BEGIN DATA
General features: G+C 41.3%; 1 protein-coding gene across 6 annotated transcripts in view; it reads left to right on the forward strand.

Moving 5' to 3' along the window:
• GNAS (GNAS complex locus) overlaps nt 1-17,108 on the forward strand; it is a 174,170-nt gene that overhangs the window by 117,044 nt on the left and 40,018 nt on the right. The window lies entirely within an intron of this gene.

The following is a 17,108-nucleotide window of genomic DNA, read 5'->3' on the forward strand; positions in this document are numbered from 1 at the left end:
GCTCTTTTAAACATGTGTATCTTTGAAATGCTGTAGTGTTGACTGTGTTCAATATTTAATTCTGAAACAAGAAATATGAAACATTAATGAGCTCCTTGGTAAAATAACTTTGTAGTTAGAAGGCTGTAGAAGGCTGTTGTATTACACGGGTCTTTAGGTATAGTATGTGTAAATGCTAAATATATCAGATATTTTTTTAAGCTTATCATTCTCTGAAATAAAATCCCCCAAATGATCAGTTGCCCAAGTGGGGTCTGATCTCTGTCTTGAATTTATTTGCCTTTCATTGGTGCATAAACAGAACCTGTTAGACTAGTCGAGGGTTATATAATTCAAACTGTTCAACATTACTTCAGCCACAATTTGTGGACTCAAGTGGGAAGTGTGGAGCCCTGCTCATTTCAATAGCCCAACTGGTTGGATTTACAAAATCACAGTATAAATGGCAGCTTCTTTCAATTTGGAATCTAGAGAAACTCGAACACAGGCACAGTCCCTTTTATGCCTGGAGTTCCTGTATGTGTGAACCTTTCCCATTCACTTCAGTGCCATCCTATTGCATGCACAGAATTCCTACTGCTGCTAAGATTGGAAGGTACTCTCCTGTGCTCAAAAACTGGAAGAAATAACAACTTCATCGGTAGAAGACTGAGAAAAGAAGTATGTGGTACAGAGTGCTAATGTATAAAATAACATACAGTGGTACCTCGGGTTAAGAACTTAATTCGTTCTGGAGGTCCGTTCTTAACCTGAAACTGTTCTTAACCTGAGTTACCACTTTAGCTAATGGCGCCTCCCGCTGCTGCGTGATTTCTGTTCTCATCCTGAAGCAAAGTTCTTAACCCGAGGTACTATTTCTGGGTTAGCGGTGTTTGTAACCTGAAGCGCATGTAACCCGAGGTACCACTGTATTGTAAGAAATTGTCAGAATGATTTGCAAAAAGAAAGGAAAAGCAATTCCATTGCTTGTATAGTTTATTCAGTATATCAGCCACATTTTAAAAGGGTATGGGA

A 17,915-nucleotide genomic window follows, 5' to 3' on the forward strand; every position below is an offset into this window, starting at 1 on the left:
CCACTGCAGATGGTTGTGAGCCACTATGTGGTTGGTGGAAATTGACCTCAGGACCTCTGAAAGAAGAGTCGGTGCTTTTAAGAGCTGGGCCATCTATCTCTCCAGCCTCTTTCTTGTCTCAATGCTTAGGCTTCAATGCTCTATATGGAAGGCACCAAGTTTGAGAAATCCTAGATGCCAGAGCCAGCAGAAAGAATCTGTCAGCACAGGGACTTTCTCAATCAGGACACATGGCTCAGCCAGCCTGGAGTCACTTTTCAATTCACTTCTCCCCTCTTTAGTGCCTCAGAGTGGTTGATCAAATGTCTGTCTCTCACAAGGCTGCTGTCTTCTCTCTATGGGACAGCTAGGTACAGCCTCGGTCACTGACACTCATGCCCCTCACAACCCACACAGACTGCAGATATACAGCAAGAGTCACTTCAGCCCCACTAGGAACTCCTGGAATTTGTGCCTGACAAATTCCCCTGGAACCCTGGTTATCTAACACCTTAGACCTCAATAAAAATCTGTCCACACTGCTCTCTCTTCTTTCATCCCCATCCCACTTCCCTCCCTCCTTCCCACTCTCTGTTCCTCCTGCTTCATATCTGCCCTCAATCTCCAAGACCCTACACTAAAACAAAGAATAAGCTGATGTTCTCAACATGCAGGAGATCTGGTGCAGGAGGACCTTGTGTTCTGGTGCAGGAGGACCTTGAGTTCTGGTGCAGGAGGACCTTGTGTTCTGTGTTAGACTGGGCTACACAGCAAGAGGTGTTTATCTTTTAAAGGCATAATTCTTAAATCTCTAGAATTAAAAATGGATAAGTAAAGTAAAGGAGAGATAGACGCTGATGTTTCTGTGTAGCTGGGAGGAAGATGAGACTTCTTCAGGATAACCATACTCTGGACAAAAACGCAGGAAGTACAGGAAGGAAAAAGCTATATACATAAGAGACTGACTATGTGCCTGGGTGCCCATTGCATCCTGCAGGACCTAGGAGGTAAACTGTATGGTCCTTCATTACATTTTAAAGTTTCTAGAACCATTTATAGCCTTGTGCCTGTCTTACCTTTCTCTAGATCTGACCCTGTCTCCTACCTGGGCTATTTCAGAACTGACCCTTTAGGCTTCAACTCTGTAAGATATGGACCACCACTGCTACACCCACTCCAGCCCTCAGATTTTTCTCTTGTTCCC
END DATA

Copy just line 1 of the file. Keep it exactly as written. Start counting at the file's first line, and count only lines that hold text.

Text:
General features: G+C 41.3%; 1 protein-coding gene across 6 annotated transcripts in view; it reads left to right on the forward strand.